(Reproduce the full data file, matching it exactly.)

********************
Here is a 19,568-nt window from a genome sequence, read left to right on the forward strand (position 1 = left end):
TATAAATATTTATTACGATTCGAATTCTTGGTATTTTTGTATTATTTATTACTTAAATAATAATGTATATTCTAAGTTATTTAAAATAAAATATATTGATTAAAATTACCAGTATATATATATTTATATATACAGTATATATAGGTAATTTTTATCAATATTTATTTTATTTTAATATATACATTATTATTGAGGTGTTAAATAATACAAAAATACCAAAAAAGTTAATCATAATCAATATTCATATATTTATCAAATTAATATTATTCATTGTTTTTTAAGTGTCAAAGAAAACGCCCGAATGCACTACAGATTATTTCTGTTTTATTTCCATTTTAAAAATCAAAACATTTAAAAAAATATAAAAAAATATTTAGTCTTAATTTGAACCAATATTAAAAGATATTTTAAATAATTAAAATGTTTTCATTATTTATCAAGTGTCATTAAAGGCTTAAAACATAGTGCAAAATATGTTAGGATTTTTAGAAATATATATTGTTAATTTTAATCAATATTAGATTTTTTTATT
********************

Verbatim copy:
Here is a 19,568-nt window from a genome sequence, read left to right on the forward strand (position 1 = left end):
TATAAATATTTATTACGATTCGAATTCTTGGTATTTTTGTATTATTTATTACTTAAATAATAATGTATATTCTAAGTTATTTAAAATAAAATATATTGATTAAAATTACCAGTATATATATATTTATATATACAGTATATATAGGTAATTTTTATCAATATTTATTTTATTTTAATATATACATTATTATTGAGGTGTTAAATAATACAAAAATACCAAAAAAGTTAATCATAATCAATATTCATATATTTATCAAATTAATATTATTCATTGTTTTTTAAGTGTCAAAGAAAACGCCCGAATGCACTACAGATTATTTCTGTTTTATTTCCATTTTAAAAATCAAAACATTTAAAAAAATATAAAAAAATATTTAGTCTTAATTTGAACCAATATTAAAAGATATTTTAAATAATTAAAATGTTTTCATTATTTATCAAGTGTCATTAAAGGCTTAAAACATAGTGCAAAATATGTTAGGATTTTTAGAAATATATATTGTTAATTTTAATCAATATTAGATTTTTTTATT